Brattleburn

Big Bothy Walk #6

The wind had kept me off the hills the morning I left Gameshope, so I had surrendered myself to the route out by the Talla Reservoir and a lengthy trudge along the road in the drizzle. It was deeply uninspiring. The only small joy being the viewpoint at The Devil’s Beeftub; a fantastic name for the hollow created by the base meeting point of four hills. The border reivers of the Johnstone Clan had used the dramatic and concealed valley to hold their stolen cattle, hence its name.

Whilst this route to Brattleburn was twenty miles; perfectly doable on a long midsummer’s day (though the rain would have you think otherwise), I gave in to my misery on the edges of town and camped by the River Annan. The next morning I was stuck on busy town roads until I crossed the river into Beattock and turned off on the Southern Upland Way.

Brattleburn is one of several bothies along the Way, and both the trail and the bothy were opened in the same year. The Southern Upland Way is Scotland’s coast to coast walk that starts at Portpatrick in the southwest and journeys 214 miles to Cockburnspath in the east over 28,609 ft of ascent. It passes by two MBA bothies and a few non-MBA bothies, something that confused a lone Way hiker I met walking the other way.

“The next bothy from Brattleburn is 90 miles away” he informed me when I told him what I was doing.

“No it’s not. It’s eight miles away”

“I know, I came from it”

“You came from it along the trail, my route is different. Burleywhag is only eight miles past Brattleburn, but it isn’t on the Way.” His brow had furrowed as he tried to comprehend that there were bothies that existed that weren’t on his route. After a few seconds of deliberation, he declared I was wrong (I wasn’t) and that I should re-evaulate (I didn’t). I declared that we should both make a move on because a whole bunch of cows were making their way towards us.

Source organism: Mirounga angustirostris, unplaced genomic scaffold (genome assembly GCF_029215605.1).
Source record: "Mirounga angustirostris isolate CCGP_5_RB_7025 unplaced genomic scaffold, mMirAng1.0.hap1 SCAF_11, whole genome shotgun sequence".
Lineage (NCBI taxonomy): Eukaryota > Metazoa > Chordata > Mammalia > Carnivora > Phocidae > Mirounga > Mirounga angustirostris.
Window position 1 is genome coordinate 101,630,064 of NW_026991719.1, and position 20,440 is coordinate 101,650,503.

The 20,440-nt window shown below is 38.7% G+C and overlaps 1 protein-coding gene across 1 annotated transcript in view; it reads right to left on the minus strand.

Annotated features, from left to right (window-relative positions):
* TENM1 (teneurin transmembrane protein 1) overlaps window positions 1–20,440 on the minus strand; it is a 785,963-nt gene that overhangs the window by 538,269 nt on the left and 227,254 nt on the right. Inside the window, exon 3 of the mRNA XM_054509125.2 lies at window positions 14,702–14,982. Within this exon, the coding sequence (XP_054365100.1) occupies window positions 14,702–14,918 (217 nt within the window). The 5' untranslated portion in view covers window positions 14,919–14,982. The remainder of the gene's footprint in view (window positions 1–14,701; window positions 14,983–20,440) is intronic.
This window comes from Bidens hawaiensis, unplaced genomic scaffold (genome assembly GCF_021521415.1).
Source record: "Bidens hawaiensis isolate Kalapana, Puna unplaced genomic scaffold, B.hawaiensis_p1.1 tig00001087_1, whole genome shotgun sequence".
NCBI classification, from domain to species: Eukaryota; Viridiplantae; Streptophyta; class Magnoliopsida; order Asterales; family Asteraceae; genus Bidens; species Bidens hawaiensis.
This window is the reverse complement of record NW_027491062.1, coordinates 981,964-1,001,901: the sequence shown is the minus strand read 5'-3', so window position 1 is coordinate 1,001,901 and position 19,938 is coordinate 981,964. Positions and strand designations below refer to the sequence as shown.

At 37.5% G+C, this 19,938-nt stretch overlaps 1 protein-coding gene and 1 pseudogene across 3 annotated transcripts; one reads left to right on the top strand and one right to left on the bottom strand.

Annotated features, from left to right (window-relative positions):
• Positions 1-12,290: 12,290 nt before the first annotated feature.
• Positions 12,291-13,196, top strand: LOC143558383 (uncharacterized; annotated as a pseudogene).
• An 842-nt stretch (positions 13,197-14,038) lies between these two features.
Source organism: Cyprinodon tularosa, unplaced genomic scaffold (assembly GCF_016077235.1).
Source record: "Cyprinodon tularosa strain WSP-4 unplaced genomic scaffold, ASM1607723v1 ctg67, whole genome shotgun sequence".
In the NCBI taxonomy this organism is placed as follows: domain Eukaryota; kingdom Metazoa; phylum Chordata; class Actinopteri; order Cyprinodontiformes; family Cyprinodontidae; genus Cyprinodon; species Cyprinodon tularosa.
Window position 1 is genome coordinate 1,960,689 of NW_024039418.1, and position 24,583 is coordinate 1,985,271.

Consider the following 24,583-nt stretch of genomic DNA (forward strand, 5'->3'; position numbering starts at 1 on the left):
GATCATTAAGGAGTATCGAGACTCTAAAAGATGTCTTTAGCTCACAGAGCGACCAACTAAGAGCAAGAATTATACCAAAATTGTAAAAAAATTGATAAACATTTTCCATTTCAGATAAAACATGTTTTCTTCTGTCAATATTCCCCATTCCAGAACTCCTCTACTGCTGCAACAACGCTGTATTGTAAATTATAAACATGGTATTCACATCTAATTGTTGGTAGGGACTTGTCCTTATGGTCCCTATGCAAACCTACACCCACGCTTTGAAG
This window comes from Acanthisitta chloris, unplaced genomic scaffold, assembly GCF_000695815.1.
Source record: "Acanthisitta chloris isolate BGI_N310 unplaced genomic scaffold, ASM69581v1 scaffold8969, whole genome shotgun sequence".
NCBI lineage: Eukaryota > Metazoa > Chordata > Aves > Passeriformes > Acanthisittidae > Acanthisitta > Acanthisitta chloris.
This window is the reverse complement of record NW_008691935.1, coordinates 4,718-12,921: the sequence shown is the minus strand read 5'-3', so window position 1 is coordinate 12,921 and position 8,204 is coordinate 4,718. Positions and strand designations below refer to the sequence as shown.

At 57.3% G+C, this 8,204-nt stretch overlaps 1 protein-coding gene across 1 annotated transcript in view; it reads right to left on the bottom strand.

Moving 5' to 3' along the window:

Rather, towards him. His direction faced the oncoming herd and he glanced at me nervously. I waved a cheerful goodbye and strode off into the rain.

Now I was up in the Lowther Hills; an expanse of rolling, grassy fells that combine several ranges. Brattleburn was only a short push further, through the oncoming trees, and on a descent from Crag Hill. It would have been a lot easier if 200 trail runners taking part in a race the previous day hadn’t reduced so much of the path to slosh.

The largest of all the bothies I had visited so far, the sprawling white building sat in a field, bordered by a low drywall. The former shepherd’s cottage was made up of two large downstairs rooms and an attic with more than enough space for at least eight. The right hand room, where I set up my bed, housed the only stove, a collection of chairs and a table. The sleeping platform I chose fit snugly under the stairs. The left hand room was sparser; the fireplace bricked up. Throughout there were racks fashioned out of varnished branches which seemed out of place inside the musty, tired stone walls. Too shiny. But the collection of visitor art that hid around the bothy was a joy; a picture hidden inside the bothy book, a poem stuck above the bricked up hearth, a painting propped up on a mantlepiece.

Despite all this, I didn’t warm to Brattleburn. Perhaps it was because it was big and I was alone that night, or perhaps because of its strong association with the Southern Upland Way I felt like I was somewhere I shouldn’t have been. Or maybe it was too quiet; I didn’t even hear one rustle of a single mouse in the night.

Maybe it was simply the grey skies and constant drizzle. I was already getting bored of constantly being wet.

For more information about bothies, visit the Mountain Bothies Association website

If you are visiting a bothy, please be sure to follow the Bothy Code

When hiking in Scotland, familiarise yourself with the Outdoor Access Code

Brattleburn (1984)

Owner: Lowther Hills

Fuel: Plenty of fallen and deadwood in nearby plantation

Water: Burn behind bothy

Notes: Open all year.

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